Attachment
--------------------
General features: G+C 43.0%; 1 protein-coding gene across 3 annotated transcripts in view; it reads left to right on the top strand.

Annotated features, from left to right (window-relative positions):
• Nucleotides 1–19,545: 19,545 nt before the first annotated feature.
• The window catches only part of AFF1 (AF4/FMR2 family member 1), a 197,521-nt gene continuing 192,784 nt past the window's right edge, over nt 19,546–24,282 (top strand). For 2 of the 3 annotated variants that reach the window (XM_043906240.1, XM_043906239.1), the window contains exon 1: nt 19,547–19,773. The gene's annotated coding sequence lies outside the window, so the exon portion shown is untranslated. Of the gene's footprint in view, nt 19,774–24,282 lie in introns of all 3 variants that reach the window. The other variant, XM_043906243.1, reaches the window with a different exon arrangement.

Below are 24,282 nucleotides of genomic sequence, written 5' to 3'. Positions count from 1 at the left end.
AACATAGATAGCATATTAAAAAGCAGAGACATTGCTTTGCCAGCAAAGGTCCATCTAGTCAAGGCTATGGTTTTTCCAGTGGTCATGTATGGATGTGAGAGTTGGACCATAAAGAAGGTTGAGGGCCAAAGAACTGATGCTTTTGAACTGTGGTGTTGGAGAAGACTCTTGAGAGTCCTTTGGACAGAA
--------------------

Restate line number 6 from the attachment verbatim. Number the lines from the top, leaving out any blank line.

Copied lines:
AACATAGATAGCATATTAAAAAGCAGAGACATTGCTTTGCCAGCAAAGGTCCATCTAGTCAAGGCTATGGTTTTTCCAGTGGTCATGTATGGATGTGAGAGTTGGACCATAAAGAAGGTTGAGGGCCAAAGAACTGATGCTTTTGAACTGTGGTGTTGGAGAAGACTCTTGAGAGTCCTTTGGACAGAA